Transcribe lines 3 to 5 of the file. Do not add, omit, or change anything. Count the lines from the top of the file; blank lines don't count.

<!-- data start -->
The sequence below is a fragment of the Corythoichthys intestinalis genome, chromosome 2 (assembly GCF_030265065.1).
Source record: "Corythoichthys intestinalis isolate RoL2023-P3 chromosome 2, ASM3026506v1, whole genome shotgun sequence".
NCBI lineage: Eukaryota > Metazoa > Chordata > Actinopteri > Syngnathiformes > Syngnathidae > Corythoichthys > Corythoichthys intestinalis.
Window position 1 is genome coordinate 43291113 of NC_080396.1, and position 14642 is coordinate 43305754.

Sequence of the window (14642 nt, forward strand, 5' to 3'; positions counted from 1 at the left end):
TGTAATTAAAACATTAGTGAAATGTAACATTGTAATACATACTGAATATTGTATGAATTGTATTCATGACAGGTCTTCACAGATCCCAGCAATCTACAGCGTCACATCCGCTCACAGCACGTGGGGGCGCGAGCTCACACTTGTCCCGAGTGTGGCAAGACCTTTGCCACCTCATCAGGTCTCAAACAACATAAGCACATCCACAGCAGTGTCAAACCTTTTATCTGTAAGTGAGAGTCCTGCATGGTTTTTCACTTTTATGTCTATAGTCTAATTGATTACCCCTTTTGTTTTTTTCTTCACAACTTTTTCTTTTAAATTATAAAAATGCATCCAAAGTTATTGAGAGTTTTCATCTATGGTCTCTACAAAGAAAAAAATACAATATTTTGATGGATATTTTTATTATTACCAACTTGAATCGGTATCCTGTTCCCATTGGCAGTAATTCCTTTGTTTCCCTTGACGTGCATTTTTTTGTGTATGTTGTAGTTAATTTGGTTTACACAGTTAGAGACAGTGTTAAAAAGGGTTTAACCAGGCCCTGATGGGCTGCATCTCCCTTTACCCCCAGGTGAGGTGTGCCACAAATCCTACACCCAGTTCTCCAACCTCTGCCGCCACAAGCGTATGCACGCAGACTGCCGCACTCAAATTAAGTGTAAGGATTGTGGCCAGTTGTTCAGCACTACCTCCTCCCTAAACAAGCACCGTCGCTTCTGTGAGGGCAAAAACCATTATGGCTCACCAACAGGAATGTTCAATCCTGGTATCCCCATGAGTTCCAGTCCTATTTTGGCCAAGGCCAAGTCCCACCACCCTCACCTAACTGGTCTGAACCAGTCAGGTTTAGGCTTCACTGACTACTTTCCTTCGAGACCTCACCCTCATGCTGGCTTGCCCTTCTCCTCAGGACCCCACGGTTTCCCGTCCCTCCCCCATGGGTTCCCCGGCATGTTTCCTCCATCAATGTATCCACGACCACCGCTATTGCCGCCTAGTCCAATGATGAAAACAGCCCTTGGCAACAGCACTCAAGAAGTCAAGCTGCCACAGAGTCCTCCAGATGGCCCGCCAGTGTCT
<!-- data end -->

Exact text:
NCBI lineage: Eukaryota > Metazoa > Chordata > Actinopteri > Syngnathiformes > Syngnathidae > Corythoichthys > Corythoichthys intestinalis.
Window position 1 is genome coordinate 43291113 of NC_080396.1, and position 14642 is coordinate 43305754.

Sequence of the window (14642 nt, forward strand, 5' to 3'; positions counted from 1 at the left end):